It’s important to me that we do the work to reassess our assumptions about why people find themselves in disadvantaged situations. This problem is not a them problem, but an us problem. As a society, we need to do better and work together across all sectors to better address the inequalities and health and social disadvantage. 

Working with a dynamic, dedicated and clever team is another huge driver. We have incredible leaders who think big and are always planning how we can do more and provide excellent services for people most in need. 

What drew you to Ruah and to leave your nursing career? 

I really haven’t left nursing at all. While not on the front line, I am working every day to fight for people who experience social inequity and co-morbidities. The people my team support have multiple and complex health needs. I was drawn to solve upstream solutions from working in an emergency department, seeing the multiple challenges people experience in navigating their physical health. When people come into acute care, there is often much behind it, which is where the real work is. 

I was really motivated from my years in nursing to bridge the gap between research and practice. Working with incredible teams who use research findings to inform policymakers and influence policy development and implementation has been incredibly rewarding.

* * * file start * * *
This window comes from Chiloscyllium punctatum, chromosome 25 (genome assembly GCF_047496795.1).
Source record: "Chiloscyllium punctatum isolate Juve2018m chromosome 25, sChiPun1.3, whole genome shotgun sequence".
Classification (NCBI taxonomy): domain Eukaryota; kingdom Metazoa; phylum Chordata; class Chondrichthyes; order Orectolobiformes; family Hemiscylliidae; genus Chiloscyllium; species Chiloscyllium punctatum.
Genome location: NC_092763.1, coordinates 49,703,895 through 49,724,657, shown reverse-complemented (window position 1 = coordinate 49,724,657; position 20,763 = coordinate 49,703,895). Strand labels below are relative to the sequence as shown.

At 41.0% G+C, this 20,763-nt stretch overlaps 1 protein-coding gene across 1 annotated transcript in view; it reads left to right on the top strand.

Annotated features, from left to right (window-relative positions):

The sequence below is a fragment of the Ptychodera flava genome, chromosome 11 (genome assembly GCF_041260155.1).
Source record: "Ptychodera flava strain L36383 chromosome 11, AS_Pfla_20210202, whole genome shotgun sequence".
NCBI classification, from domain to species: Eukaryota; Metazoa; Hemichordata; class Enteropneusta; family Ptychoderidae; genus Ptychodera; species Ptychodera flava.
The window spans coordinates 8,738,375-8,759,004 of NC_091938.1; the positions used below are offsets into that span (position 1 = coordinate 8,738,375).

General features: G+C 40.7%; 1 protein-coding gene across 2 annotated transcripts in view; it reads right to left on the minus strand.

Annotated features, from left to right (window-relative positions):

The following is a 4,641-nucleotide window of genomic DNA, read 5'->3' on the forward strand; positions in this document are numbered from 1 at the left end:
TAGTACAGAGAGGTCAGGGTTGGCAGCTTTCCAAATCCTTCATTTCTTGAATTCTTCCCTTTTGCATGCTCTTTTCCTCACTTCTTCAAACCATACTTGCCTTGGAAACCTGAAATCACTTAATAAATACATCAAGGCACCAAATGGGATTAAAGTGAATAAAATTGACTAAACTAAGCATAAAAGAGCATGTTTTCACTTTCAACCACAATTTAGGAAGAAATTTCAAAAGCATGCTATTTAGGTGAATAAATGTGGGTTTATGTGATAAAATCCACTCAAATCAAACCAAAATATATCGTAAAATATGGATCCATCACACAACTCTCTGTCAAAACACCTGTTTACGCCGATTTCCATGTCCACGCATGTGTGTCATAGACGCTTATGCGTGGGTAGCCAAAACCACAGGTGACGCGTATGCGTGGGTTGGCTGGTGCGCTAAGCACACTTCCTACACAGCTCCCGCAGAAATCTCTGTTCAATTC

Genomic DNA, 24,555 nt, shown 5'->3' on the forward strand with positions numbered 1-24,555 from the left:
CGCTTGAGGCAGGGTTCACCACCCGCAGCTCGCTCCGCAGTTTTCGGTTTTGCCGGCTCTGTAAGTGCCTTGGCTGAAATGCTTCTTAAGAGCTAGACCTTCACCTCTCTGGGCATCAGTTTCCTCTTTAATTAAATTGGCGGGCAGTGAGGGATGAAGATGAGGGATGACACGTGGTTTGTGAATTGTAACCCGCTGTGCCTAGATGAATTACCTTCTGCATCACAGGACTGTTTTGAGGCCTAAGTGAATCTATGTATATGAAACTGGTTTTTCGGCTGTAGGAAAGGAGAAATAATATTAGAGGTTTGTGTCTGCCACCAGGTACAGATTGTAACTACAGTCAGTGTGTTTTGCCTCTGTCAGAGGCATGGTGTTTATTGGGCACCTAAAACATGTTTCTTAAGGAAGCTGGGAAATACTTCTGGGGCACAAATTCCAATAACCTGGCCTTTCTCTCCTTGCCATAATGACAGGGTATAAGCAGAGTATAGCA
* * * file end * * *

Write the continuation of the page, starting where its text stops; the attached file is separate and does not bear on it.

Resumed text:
My initial motivation to move into the policy space was to advocate and lead the community services sector to develop holistic, wrap-around support services designed to address the complex drivers of homelessness and meet the needs of those experiencing or at risk of becoming homeless. I really love what I am doing!

What does your role at Ruah involve?

As the General Manager at Ruah, I am outward-focused on strategy and looking at how we can continually extend our offering to the people we support. I oversee our dynamic and thriving operations team. We have a wide range of outreach services, engagement hubs and drop spaces. We support people where they are at. My role is focused on leading the strategy for the team and working to ensure we deliver the best possible service to the people who need it most. My role focuses on designing and implementing new services, governance, business development, future business planning and partnerships within the sector.

Did your time at Santa Maria influence your direction when you left school?

Over my years at school, I remember hearing ‘the true measure of any society can be found in how it treats its most vulnerable members‘. This is everything! And focuses on what matters and what we are working towards.